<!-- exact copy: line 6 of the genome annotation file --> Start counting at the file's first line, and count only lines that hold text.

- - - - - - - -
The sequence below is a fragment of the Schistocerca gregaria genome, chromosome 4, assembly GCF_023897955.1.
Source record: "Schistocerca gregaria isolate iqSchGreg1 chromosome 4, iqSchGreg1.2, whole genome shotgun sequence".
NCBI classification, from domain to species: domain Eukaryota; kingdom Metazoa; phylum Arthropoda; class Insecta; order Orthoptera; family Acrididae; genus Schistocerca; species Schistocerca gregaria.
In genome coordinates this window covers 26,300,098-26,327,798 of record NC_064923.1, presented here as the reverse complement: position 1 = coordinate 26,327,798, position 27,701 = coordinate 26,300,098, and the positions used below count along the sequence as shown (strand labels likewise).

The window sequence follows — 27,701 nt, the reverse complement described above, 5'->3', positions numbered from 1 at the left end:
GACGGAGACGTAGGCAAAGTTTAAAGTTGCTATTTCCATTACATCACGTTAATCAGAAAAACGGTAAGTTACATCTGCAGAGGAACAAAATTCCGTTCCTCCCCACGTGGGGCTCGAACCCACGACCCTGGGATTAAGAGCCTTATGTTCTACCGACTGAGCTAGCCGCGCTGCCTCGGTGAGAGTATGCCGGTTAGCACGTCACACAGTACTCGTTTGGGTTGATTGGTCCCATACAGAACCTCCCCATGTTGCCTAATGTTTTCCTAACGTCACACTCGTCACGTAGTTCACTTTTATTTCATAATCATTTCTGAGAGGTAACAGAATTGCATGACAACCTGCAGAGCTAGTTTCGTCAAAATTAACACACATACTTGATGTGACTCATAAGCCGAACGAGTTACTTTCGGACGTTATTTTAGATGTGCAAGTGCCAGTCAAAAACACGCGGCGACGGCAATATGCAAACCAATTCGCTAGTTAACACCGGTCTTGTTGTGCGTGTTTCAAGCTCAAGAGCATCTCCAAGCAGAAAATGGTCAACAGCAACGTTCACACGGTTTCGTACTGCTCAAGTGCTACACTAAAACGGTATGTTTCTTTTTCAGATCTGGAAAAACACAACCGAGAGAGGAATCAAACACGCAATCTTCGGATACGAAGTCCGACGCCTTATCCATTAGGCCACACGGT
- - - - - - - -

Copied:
GACGGAGACGTAGGCAAAGTTTAAAGTTGCTATTTCCATTACATCACGTTAATCAGAAAAACGGTAAGTTACATCTGCAGAGGAACAAAATTCCGTTCCTCCCCACGTGGGGCTCGAACCCACGACCCTGGGATTAAGAGCCTTATGTTCTACCGACTGAGCTAGCCGCGCTGCCTCGGTGAGAGTATGCCGGTTAGCACGTCACACAGTACTCGTTTGGGTTGATTGGTCCCATACAGAACCTCCCCATGTTGCCTAATGTTTTCCTAACGTCACACTCGTCACGTAGTTCACTTTTATTTCATAATCATTTCTGAGAGGTAACAGAATTGCATGACAACCTGCAGAGCTAGTTTCGTCAAAATTAACACACATACTTGATGTGACTCATAAGCCGAACGAGTTACTTTCGGACGTTATTTTAGATGTGCAAGTGCCAGTCAAAAACACGCGGCGACGGCAATATGCAAACCAATTCGCTAGTTAACACCGGTCTTGTTGTGCGTGTTTCAAGCTCAAGAGCATCTCCAAGCAGAAAATGGTCAACAGCAACGTTCACACGGTTTCGTACTGCTCAAGTGCTACACTAAAACGGTATGTTTCTTTTTCAGATCTGGAAAAACACAACCGAGAGAGGAATCAAACACGCAATCTTCGGATACGAAGTCCGACGCCTTATCCATTAGGCCACACGGT